11 Jul 2020,
Samuel Hinton
#
Naive Bayes - Introduction, Assumptions, and Pitfalls

###
A beginners introduction to Naive Bayes in python.

Naive Bayes is a simple, extraordinarily fast, and incredibly useful categorical classification tool. The underlying crux of Naive Bayes is that we assume feature independence, plug it into Bayes theorem, and the math that falls out is incredibly simple.

Let’s start with the famous Bayes Theorem:

\[P(Y|X) = \frac{P(X|Y)P(Y)}{P(X)}\]On the left hand side, we have the posterior: the probability of the output given the input. On the right, we have a few terms:

- $P(X|Y)$ - the
**likelihood**- the probability of getting an input, given the output. - $P(Y)$ - the
**prior**- the probability of getting the output in general. - $P(X)$ - the
**evidence**- which is the probability of getting some input.

For those coming from a model fitting side, you’ve probably seen this formulated using $\theta$ as the input pararameters and $x$ as the data, trying to calculate the posterior $P(\theta|x)$. The math is the same here, our usage of things like the prior and evidence just change slightly.

What should be jumping out is that all of these terms are very easy to calculate from the data. Before we jump into an example, let me first complicate things a bit by pointing out that $X$ is not just one feature. $X$ is all our features combined. Naive Bayes is used a lot in Natural Language Processing (NLP), so lets make a dummy example to classify spam. Let us have only two features:

- $X_1$ is whether or not the email contains our name
- $X_2$ is whether or not the email contains the word “win”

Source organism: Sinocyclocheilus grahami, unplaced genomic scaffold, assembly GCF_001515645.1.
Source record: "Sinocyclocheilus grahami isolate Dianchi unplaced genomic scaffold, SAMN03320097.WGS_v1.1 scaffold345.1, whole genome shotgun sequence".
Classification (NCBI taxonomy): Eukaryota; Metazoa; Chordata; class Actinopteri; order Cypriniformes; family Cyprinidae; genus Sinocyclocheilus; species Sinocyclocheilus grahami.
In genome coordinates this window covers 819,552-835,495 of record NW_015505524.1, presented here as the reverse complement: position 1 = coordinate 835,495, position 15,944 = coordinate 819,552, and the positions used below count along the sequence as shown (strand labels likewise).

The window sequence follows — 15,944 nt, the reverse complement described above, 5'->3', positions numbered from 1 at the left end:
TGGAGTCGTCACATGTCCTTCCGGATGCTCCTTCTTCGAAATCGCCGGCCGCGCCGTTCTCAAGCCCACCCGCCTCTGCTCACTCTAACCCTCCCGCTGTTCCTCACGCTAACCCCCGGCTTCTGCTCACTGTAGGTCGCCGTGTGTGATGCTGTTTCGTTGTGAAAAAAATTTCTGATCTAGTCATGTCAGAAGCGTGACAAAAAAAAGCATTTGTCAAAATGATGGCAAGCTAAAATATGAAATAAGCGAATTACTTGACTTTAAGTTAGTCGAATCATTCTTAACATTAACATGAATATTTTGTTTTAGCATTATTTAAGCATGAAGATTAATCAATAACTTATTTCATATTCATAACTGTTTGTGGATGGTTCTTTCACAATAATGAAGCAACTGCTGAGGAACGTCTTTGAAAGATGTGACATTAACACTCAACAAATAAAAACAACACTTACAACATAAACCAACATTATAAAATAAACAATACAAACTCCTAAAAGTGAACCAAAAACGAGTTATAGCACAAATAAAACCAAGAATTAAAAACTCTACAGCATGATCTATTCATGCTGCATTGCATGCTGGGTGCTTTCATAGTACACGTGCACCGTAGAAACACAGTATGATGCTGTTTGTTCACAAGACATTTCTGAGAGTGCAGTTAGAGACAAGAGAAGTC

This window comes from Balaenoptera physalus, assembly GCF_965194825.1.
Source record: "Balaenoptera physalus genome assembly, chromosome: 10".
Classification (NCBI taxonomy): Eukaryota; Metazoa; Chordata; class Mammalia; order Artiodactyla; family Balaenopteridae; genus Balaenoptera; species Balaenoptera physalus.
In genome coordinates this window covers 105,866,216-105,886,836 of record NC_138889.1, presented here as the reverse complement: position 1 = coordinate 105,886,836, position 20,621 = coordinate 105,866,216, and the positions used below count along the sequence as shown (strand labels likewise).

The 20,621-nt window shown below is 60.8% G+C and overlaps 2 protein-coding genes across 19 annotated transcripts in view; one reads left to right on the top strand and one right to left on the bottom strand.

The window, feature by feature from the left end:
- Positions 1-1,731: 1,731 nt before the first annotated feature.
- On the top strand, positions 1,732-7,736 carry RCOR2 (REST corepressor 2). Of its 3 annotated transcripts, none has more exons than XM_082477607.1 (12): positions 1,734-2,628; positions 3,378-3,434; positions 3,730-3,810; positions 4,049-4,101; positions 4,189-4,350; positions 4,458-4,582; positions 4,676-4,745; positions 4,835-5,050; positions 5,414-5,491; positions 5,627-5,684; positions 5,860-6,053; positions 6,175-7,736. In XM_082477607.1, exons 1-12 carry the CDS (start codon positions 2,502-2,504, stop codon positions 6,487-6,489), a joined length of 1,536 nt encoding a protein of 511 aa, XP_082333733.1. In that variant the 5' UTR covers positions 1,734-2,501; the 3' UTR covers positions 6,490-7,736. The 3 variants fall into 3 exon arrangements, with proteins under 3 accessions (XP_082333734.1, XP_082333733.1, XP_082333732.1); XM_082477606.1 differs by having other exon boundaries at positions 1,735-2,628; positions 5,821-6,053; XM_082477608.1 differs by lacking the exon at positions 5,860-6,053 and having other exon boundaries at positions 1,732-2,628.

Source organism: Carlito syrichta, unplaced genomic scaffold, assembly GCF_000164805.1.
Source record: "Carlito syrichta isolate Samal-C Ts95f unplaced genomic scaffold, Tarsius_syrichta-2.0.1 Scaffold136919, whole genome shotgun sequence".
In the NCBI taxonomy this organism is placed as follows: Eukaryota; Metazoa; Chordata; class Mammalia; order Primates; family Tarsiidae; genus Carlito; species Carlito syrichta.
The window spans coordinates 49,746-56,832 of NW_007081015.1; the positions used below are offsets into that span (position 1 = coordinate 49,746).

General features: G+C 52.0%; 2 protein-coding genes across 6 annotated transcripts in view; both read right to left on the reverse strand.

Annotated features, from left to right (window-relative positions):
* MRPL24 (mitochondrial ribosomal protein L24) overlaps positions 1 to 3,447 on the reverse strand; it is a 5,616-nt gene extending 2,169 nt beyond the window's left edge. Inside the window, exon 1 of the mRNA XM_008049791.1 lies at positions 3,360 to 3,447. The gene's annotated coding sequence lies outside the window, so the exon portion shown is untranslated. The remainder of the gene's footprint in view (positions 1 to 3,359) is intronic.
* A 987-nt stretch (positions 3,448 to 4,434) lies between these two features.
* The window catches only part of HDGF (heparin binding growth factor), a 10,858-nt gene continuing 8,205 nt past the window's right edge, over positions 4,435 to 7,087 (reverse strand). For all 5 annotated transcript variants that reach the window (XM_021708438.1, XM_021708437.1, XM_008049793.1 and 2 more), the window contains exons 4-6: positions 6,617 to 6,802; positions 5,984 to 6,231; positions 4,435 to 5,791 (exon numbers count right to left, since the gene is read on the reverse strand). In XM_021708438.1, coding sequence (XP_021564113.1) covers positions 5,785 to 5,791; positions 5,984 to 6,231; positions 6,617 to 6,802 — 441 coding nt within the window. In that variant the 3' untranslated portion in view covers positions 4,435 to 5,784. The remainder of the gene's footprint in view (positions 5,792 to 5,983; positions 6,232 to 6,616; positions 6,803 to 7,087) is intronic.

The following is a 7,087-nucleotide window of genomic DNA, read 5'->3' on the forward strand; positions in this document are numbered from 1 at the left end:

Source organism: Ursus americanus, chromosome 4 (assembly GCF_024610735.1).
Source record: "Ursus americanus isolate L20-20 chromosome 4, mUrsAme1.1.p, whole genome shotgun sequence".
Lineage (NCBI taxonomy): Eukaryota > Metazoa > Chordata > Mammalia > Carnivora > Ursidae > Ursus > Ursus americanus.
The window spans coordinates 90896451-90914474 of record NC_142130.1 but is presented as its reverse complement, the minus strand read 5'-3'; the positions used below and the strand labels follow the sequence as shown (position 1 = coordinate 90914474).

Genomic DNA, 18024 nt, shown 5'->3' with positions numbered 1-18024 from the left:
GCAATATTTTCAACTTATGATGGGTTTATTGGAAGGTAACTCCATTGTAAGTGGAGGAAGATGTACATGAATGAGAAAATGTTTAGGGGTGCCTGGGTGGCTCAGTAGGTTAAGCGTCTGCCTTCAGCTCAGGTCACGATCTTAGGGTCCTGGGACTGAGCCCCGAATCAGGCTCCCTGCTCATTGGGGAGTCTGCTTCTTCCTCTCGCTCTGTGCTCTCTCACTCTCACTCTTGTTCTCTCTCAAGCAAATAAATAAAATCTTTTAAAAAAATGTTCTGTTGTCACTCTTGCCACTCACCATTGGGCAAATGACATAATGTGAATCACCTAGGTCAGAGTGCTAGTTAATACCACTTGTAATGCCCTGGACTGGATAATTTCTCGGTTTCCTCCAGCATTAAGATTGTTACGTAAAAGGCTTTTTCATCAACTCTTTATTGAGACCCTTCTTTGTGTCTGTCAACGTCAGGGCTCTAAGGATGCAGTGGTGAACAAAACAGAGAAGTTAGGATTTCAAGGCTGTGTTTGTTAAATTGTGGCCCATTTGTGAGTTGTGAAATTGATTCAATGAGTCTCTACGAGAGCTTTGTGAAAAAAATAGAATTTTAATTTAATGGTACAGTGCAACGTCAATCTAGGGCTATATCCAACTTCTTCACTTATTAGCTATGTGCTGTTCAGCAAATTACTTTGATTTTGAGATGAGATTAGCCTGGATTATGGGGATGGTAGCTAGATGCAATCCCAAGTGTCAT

- $Y$ is if the email is spam.

What we are really wanting to do is predict

\[P(Y|X_1, X_2) = \frac{P(X_1, X_2 | Y) P(Y)}{P(X_1, X_2)}\]This is where the assumption of **conditional independence** comes into play, because if we assume the features are independent, we can split up our joint probability $P(X_1, X_2)$ into $P(X_1)P(X_2)$, and the above posterior becomes:

Lets now make up 5 emails:

```
import pandas as pd
emails = [
"Hey Sam, I hope everyone's keep up!",
"Dear Sir/Madam. I hope this email finds you well...",
"Hi Sam, any updates on our clients win?",
"WHAT AN OFFER! CLICK HERE TO WIN BIG!",
"Weekly article curation list from someone I want"
]
spam = [False, True, False, True, False]
# And turn this into a dataset
df = pd.DataFrame(dict(content=emails, spam=spam))
df["has_name"] = df.content.str.lower().str.contains("sam")
df["has_win"] = df.content.str.lower().str.contains("win")
df
```

content | spam | has_name | has_win | |
---|---|---|---|---|

0 | Hey Sam, I hope everyone's keep up! | False | True | False |

1 | Dear Sir/Madam. I hope this email finds you we... | True | False | False |

2 | Hi Sam, any updates on our clients win? | False | True | True |

3 | WHAT AN OFFER! CLICK HERE TO WIN BIG! | True | False | True |

4 | Weekly article curation list from someone I want | False | False | False |

Note this is *not* how you’d do tokenisation, I’m just keeping the example simple. But lets have a look at our Naive Bayes math now. To recap, we want to determine the terms in this:

Or to condense the notation down, if we have $N$ features:

\[P(Y|X) = \frac{P(Y) \prod_i^N P(X_i|Y)}{P(X)}\]The way we’d go through and classify the emails by hand, is for each email we’d have $X_1$ is either 0 or 1, same for $X_2$ (depending on that email). To take the first email: *“Hey Sam, I hope everyone’s following so far!”*, if we wanted to calculate $P(X|Y=1)$, we’d have:

- $P(X_1=1)$ - the fraction of entries that have my name. $P(X_1=1) = 1/5$.
- $P(X_2=0)$ - the fraction of entries that
**lack**the word win: $P(X_2=0) = 3/5$. - $P(Y=1)$ - the fraction of spam in general: $2/5$.